Four clever little dwarf-chiefs were there directing the labours of the rest; but, as soon as they caught sight of Freyja, they sat down in the centre of the cavern, and began to work diligently at something which they held between them, bending over it with strange chattering and grimaces. Freyja felt very curious to see what it was; but her eyes were so dazzled with the blaze of diamonds and lanterns, that she was obliged to go nearer in order to distinguish it clearly. Accordingly, she walked on to where the four dwarfs were sitting, and peeped over their shoulders. Oh! brilliant! exquisitely worked! bewildering!
Freyja drew back again with almost blinded eyes; for she had looked upon the necklace Brisingamen, and at the same moment a passionate wish burst forth in her heart to have it for her own, to wear it in Valhalla, to wear it always round her own fair neck. "Life to me," said Freyja, "is no longer worth having without Brisingamen." Then the dwarfs held it out to her, but also looked cunningly at one another as they did so, and burst into a laugh so loud that it rang through the vaulted caverns, echoed and echoed back again from side to side, from dwarf to dwarf, from depth to depth.
Freyja, however, only turned her head a little on one side, stretched out her hand, grasped the necklace with her small fingers, and then ran out of the cavern as quickly as ever she could, up again to the green hill-side. There she sat down and fitted the brilliant ornament about her neck, after which she looked a little shyly at the reflection of herself in a still pool that was near, and turned homewards with an exulting heart. She felt certain that all was well with her; nevertheless, all was not well, but very miserable indeed. When Freyja was come back to Asgard again, and to her palace of Folkvang, she sought her own private apartments, that she might see Odur alone, and make him admire her necklace Brisingamen. But Odur was not there. She searched in every room, hither and thither; but alas! he was not to be found in any room or any hall in all the palace of Folkvang. Freyja searched for him in every place; she walked restlessly about, in and out, among the places of the "Roomy Seated." She peered wistfully, with sad eyes, in the face of every guest; but the only face she cared to see, she never saw.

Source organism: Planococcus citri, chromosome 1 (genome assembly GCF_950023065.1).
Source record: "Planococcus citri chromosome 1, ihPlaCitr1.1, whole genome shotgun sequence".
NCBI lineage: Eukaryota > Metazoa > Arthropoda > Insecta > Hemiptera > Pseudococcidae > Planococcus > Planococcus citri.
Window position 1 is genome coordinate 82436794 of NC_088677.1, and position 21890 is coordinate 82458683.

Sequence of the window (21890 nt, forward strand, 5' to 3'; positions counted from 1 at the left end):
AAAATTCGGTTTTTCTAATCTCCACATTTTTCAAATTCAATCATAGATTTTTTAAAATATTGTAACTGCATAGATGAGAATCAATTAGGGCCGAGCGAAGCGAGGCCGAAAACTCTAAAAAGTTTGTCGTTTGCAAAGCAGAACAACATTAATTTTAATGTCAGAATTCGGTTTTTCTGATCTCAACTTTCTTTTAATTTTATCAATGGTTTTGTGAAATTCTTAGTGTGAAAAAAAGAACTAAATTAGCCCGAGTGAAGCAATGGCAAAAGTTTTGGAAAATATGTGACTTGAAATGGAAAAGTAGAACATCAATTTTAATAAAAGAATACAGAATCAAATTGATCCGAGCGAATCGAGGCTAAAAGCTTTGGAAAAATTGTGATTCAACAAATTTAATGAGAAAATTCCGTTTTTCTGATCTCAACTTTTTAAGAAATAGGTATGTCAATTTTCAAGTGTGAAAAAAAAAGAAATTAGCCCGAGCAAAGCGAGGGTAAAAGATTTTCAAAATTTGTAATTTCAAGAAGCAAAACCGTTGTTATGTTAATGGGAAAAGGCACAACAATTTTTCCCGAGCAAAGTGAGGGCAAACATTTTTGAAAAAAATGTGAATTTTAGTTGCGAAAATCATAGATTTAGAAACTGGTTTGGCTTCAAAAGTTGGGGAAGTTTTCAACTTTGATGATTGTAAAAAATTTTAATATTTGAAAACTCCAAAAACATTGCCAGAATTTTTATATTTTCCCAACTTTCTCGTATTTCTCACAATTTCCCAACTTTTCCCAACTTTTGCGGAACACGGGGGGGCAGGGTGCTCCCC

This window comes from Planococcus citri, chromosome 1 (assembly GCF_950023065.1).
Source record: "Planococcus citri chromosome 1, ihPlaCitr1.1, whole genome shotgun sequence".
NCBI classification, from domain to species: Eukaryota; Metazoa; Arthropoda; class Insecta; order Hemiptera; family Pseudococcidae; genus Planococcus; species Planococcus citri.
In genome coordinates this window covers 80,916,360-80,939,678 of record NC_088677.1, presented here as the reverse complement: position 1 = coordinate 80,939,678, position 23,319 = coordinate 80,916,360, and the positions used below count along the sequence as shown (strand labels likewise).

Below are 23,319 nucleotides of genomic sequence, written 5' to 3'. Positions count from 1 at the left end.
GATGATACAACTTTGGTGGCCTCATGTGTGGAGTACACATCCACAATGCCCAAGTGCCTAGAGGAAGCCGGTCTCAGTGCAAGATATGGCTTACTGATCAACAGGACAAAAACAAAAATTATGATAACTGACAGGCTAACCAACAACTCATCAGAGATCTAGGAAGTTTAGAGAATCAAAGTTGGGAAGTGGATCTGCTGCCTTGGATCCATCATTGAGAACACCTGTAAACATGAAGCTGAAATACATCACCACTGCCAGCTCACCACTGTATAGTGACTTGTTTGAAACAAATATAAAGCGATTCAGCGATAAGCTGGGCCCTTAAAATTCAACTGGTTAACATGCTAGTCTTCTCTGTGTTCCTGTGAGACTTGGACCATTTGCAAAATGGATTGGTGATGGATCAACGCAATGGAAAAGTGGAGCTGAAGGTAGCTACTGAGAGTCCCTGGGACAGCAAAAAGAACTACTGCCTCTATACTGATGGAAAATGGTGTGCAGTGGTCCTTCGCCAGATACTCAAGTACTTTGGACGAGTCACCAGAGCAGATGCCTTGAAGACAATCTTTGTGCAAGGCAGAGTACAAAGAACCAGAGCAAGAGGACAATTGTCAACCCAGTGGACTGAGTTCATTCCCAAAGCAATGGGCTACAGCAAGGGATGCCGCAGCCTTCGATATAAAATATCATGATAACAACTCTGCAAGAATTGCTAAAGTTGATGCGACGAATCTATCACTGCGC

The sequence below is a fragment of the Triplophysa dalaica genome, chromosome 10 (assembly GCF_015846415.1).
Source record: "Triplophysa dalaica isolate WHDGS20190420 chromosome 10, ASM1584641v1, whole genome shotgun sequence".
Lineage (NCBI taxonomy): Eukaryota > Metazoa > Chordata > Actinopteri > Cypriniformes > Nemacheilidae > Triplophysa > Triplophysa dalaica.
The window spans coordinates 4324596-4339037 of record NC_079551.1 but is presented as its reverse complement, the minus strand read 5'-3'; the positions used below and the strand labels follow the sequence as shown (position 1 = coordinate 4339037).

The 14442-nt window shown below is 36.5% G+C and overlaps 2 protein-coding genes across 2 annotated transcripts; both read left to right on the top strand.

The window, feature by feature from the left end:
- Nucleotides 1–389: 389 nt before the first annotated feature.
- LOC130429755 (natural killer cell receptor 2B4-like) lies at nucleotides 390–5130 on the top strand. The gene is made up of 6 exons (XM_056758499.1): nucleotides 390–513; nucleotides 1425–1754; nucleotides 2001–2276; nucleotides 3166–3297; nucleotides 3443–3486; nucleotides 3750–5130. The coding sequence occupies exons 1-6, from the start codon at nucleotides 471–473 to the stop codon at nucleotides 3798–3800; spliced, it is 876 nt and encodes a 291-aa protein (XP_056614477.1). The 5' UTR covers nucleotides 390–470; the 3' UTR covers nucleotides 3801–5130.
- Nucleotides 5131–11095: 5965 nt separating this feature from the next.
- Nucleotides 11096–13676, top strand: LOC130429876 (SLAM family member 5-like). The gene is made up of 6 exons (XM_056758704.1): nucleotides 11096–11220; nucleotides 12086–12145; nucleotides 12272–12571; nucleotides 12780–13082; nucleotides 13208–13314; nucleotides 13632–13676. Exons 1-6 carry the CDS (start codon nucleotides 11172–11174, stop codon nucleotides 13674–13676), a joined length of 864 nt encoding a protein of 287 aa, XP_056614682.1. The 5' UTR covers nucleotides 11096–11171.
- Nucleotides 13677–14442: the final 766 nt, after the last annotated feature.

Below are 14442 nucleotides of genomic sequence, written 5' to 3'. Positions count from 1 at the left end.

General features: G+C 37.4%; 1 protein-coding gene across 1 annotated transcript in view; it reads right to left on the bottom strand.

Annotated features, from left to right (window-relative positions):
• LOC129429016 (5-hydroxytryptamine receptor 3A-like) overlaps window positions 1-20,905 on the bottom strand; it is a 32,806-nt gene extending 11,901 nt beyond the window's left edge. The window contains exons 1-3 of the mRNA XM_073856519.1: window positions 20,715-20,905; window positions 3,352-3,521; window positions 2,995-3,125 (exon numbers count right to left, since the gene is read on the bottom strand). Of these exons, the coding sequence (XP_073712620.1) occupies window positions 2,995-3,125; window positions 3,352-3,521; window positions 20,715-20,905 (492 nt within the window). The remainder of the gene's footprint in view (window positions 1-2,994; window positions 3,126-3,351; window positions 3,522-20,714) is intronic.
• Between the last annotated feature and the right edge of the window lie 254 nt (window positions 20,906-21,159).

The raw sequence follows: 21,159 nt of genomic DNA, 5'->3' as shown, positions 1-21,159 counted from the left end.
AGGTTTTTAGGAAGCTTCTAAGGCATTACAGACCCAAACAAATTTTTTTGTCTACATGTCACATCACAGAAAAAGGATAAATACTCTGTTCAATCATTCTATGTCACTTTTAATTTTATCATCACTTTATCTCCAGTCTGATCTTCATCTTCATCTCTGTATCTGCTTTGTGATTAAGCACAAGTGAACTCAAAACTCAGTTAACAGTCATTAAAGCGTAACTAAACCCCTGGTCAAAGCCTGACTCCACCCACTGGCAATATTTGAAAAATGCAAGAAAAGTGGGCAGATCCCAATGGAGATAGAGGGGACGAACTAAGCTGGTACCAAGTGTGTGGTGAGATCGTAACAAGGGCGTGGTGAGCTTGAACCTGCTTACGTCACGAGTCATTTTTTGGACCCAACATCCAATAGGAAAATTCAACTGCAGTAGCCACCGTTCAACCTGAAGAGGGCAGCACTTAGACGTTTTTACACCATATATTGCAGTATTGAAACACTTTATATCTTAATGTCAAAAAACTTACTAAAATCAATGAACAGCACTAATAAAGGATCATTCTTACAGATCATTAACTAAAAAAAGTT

Odur was gone, gone back for ever to the home of the Immortals. Brisingamen and Odur could not live together in the palace of Folkvang. But Freyja did not know this; she did not know why Odur was gone, nor where he was gone; she only saw he was not there, and she wrung her hands sadly, and watered her jewels with salt, warm tears.
As she sat thus and mourned in the entrance of her palace, all the ladies of Asgard passed by on their way to Valhalla, and looked at her. Some said one thing, some another; but no one said anything at all encouraging, or much to the purpose. Frigga passed by last of all, and she raised her head with a little severe shake, saying something about beauty, and pride, and punishment, which sank down so deeply into the heart of the sorrow-stricken young Vana that she got up with a desperate resolution, and, presenting herself before the throne of Asa Odin, spoke to him thus: "Father of Æsir, listen to my weeping, and do not turn away from me with a cruel frown. I have searched through my palace of Folkvang, and all through the city of Asgard, but nowhere is Odur the Immortal to be found. Let me go, Father Odin, I beseech you, and seek him far and near, across the earth, through the air, over the sea, even to the borders of Jötunheim."
And Odin answered, "Go, Freyja, and good fortune go with you."
Then Freyja sprang into her swift, softly-rolling chariot, which was drawn by two cats, waved her hand as she rose over the city, and was gone.